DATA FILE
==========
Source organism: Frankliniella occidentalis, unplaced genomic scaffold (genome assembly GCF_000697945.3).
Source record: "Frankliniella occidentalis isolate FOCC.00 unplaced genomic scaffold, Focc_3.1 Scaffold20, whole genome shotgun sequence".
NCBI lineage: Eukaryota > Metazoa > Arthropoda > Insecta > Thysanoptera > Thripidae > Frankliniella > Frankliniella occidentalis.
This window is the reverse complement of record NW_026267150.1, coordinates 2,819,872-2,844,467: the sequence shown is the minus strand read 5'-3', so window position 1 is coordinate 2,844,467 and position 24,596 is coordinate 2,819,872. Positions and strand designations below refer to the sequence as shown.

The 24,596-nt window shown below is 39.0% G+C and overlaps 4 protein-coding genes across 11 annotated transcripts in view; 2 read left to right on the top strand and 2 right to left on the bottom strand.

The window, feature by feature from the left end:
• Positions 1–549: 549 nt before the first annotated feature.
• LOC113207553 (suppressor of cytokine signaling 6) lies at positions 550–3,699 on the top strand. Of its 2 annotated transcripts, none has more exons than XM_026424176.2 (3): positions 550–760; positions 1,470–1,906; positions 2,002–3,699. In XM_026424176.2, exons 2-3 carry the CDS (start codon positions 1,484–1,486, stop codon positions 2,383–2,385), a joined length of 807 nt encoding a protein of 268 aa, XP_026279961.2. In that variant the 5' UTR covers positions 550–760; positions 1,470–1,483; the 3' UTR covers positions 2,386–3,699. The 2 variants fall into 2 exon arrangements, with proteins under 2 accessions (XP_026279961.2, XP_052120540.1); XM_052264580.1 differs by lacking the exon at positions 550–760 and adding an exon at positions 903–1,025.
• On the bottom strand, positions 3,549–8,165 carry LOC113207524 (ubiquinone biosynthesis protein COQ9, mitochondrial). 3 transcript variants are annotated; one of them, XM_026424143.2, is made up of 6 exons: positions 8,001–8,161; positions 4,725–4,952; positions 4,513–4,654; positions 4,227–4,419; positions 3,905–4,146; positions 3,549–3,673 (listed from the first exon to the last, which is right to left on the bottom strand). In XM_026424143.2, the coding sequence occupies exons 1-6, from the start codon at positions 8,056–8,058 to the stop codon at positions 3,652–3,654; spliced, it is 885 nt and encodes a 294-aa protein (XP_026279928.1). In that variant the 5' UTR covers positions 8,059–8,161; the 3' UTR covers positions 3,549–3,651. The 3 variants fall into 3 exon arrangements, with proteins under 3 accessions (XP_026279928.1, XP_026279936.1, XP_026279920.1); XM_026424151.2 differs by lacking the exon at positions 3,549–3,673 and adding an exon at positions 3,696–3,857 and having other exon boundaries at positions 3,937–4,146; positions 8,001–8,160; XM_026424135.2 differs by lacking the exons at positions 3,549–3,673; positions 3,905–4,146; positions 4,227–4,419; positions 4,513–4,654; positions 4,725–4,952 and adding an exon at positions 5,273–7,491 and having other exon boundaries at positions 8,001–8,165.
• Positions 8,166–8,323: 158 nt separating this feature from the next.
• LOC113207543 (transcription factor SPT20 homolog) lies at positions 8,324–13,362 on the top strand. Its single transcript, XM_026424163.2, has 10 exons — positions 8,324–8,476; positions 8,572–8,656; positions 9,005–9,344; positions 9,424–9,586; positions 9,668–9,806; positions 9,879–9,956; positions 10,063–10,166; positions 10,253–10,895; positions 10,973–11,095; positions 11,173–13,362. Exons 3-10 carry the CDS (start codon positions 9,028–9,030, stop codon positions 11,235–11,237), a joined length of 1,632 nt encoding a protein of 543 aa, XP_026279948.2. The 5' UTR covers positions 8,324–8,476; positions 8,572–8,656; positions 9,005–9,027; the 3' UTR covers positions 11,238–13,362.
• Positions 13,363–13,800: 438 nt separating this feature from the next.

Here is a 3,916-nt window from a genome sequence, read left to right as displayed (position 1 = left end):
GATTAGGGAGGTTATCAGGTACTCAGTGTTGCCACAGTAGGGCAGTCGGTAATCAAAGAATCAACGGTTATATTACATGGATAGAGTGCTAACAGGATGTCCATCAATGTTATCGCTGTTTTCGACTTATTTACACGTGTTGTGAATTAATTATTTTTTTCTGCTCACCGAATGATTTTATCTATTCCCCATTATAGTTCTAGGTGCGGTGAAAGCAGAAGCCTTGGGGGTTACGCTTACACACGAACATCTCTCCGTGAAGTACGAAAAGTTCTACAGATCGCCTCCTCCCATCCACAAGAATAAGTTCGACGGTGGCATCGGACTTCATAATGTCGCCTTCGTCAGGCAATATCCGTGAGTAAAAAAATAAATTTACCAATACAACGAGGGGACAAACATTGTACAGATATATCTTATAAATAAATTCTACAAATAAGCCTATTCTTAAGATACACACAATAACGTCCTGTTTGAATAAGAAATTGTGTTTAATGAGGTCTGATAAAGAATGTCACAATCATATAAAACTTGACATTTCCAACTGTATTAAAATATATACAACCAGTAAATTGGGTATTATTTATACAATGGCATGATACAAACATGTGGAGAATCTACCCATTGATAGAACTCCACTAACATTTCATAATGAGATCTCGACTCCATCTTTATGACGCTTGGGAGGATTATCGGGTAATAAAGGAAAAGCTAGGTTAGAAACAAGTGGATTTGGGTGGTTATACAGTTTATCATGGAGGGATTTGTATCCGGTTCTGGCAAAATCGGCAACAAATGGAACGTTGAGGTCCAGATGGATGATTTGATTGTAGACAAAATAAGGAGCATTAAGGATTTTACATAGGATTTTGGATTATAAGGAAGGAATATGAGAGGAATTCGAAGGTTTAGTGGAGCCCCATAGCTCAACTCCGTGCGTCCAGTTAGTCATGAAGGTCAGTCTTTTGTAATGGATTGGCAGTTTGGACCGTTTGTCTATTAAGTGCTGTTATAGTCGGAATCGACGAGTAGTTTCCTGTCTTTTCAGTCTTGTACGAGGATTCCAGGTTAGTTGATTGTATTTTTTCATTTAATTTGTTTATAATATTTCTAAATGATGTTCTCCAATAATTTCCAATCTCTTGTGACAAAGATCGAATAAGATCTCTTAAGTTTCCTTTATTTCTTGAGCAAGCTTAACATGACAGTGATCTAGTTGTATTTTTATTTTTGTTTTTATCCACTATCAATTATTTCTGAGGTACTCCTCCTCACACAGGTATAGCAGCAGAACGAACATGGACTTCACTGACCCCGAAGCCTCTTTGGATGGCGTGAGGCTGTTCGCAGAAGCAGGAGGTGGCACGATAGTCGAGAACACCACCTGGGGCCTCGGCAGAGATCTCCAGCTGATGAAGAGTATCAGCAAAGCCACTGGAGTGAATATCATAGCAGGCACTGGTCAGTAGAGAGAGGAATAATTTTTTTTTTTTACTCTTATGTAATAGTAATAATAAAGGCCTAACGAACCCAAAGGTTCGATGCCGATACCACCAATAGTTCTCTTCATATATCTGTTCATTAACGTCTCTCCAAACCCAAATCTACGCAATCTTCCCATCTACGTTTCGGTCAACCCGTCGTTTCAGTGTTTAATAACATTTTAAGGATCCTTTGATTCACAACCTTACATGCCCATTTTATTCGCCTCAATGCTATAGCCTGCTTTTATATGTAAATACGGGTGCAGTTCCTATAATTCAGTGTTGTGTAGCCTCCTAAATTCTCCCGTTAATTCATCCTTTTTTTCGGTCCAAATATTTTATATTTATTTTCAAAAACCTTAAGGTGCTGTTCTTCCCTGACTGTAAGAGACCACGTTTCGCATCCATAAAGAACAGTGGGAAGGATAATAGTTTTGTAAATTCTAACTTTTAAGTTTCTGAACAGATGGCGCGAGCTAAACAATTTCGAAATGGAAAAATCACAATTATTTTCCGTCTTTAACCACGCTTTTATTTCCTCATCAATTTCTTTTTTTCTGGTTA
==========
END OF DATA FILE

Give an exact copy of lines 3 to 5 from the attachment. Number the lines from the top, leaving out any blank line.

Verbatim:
NCBI lineage: Eukaryota > Metazoa > Arthropoda > Insecta > Thysanoptera > Thripidae > Frankliniella > Frankliniella occidentalis.
This window is the reverse complement of record NW_026267150.1, coordinates 2,819,872-2,844,467: the sequence shown is the minus strand read 5'-3', so window position 1 is coordinate 2,844,467 and position 24,596 is coordinate 2,819,872. Positions and strand designations below refer to the sequence as shown.

The 24,596-nt window shown below is 39.0% G+C and overlaps 4 protein-coding genes across 11 annotated transcripts in view; 2 read left to right on the top strand and 2 right to left on the bottom strand.